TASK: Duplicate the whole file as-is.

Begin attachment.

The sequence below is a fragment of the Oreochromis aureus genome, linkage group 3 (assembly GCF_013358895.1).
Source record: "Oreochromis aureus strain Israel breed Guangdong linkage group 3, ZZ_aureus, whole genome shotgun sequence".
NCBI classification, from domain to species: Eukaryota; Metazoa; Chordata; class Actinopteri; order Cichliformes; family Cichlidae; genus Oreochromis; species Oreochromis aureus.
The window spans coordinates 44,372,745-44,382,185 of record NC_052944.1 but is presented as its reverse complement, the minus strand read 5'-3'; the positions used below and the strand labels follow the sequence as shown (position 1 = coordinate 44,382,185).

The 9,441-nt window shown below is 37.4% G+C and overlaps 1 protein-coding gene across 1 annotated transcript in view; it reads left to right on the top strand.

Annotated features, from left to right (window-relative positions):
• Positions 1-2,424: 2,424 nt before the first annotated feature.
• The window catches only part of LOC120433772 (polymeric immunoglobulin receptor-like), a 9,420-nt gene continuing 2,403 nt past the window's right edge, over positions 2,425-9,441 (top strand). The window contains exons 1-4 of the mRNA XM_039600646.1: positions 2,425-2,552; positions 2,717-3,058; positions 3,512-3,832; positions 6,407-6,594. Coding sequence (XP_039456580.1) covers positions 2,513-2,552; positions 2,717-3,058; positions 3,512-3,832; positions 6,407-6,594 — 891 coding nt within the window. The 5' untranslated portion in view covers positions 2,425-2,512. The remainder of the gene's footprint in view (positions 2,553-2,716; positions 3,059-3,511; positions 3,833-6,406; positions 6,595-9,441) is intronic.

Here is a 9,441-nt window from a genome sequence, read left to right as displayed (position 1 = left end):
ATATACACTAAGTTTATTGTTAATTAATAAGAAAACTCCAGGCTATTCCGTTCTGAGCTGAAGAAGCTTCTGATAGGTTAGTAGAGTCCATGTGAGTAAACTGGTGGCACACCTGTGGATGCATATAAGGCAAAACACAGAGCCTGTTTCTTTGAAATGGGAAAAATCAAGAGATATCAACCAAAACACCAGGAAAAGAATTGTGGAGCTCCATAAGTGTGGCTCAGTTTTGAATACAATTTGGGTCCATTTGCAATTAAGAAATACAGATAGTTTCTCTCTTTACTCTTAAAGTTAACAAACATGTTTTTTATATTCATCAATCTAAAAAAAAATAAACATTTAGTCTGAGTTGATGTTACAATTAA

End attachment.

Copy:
The sequence below is a fragment of the Oreochromis aureus genome, linkage group 3 (assembly GCF_013358895.1).
Source record: "Oreochromis aureus strain Israel breed Guangdong linkage group 3, ZZ_aureus, whole genome shotgun sequence".
NCBI classification, from domain to species: Eukaryota; Metazoa; Chordata; class Actinopteri; order Cichliformes; family Cichlidae; genus Oreochromis; species Oreochromis aureus.
The window spans coordinates 44,372,745-44,382,185 of record NC_052944.1 but is presented as its reverse complement, the minus strand read 5'-3'; the positions used below and the strand labels follow the sequence as shown (position 1 = coordinate 44,382,185).

The 9,441-nt window shown below is 37.4% G+C and overlaps 1 protein-coding gene across 1 annotated transcript in view; it reads left to right on the top strand.

Annotated features, from left to right (window-relative positions):
• Positions 1-2,424: 2,424 nt before the first annotated feature.
• The window catches only part of LOC120433772 (polymeric immunoglobulin receptor-like), a 9,420-nt gene continuing 2,403 nt past the window's right edge, over positions 2,425-9,441 (top strand). The window contains exons 1-4 of the mRNA XM_039600646.1: positions 2,425-2,552; positions 2,717-3,058; positions 3,512-3,832; positions 6,407-6,594. Coding sequence (XP_039456580.1) covers positions 2,513-2,552; positions 2,717-3,058; positions 3,512-3,832; positions 6,407-6,594 — 891 coding nt within the window. The 5' untranslated portion in view covers positions 2,425-2,512. The remainder of the gene's footprint in view (positions 2,553-2,716; positions 3,059-3,511; positions 3,833-6,406; positions 6,595-9,441) is intronic.

Here is a 9,441-nt window from a genome sequence, read left to right as displayed (position 1 = left end):
ATATACACTAAGTTTATTGTTAATTAATAAGAAAACTCCAGGCTATTCCGTTCTGAGCTGAAGAAGCTTCTGATAGGTTAGTAGAGTCCATGTGAGTAAACTGGTGGCACACCTGTGGATGCATATAAGGCAAAACACAGAGCCTGTTTCTTTGAAATGGGAAAAATCAAGAGATATCAACCAAAACACCAGGAAAAGAATTGTGGAGCTCCATAAGTGTGGCTCAGTTTTGAATACAATTTGGGTCCATTTGCAATTAAGAAATACAGATAGTTTCTCTCTTTACTCTTAAAGTTAACAAACATGTTTTTTATATTCATCAATCTAAAAAAAAATAAACATTTAGTCTGAGTTGATGTTACAATTAA